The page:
I got started in the self-driving car world as a member of the team that built Udacity's self-driving car curriculum, and also an open source self-driving car. This industry is crazy fun and moving ridiculously fast.
Let me know if I can answer any questions at all about absolutely anything.
We're really excited about bringing Level-4 transportation to the world, but especially so at places like The Villages, Florida. Whether it’s helping those with Parkinson’s, Alzheimer’s, vision impairment, or just those who want to get around with less friction, we’ve seen first-hand the positive impact autonomous transportation can have for seniors.
(1) Will these cars have a Voyage employee in them to supervise?
(2) What are your driver intervention rates, eg. compared to Waymo? 
(3) Is there anything unique about The Villages, FL that makes it easier (or harder) to deploy self driving cars?
Congrats and interested to see the responses!
1) Yes, at least today. We call them Operations Specialists, and they're highly trained in operating autonomous vehicles and customer service.
2) This is a tough one, since it's not apples-to-apples. That said, Waymo is clearly the industry leader in this regard, and we're glad that at least some of their formula is observable from the outside. We've been at this a little less than a year, and today many of our passenger rides are 95+% autonomous. A long way to go, though!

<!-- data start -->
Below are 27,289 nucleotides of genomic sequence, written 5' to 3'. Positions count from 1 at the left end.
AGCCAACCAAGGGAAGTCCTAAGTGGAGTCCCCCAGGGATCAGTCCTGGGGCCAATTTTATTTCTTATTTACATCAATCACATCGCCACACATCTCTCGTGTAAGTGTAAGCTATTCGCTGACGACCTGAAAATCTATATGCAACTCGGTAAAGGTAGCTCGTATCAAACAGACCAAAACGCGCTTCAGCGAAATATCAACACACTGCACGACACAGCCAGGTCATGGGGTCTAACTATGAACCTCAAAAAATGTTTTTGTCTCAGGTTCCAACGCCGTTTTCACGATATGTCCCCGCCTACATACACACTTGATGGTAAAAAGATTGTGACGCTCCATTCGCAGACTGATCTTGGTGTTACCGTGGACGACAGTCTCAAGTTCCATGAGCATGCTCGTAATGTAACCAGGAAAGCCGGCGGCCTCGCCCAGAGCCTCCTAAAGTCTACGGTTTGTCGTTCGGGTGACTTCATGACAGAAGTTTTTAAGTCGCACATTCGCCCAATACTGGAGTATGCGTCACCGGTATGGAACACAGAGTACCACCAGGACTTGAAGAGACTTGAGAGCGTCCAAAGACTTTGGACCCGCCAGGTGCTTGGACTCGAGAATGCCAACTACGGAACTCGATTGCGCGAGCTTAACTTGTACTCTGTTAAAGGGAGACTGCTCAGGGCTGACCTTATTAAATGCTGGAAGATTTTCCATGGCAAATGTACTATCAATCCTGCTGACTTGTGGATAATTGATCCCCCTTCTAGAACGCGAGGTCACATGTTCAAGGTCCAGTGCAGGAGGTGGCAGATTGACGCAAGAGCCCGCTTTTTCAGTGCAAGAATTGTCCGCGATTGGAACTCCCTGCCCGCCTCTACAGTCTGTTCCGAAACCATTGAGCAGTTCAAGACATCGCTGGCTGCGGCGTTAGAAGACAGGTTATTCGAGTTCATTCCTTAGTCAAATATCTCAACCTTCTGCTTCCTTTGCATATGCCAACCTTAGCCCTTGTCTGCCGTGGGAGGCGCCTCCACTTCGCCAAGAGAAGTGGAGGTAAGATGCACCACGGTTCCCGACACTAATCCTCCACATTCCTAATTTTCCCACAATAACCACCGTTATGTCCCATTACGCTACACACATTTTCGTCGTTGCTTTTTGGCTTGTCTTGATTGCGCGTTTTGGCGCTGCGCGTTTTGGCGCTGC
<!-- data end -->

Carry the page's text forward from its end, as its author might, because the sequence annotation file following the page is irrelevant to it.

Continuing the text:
3) We love these communities for a number of reasons:
A) Speed limits in these communities tend to be a little more restricted than everyday public road. The faster you (and others) can go, the more complex it becomes. The roads are also spectacularly well-maintained.
B) Customer acquisition is a non-trivial problem, and with these sorts of partnerships we gain (exclusive) access to 125,000 potential riders. It would be brutal for us to achieve the same in San Francisco, and not necessarily cost effective to retain them.
C) If we wanted to try out concepts that may accelerate the timeframe to remove the Test Driver, a private community is easier to collaborate with.
D) Above all else, there's just a lot of demand for what we offer in these sorts of communities. Self-driving cars will lower the cost of transportation, and for those with vision impairments (or Parkinson’s, Alzheimer’s etc.), it enables such residents to get around with less friction.
Do you mind if I ask what portion of your rides are ~100% autonomous? I feel like that's a more interesting metric for progress toward removing human operators.
>> (1) Will these cars have a Voyage employee in them to supervise?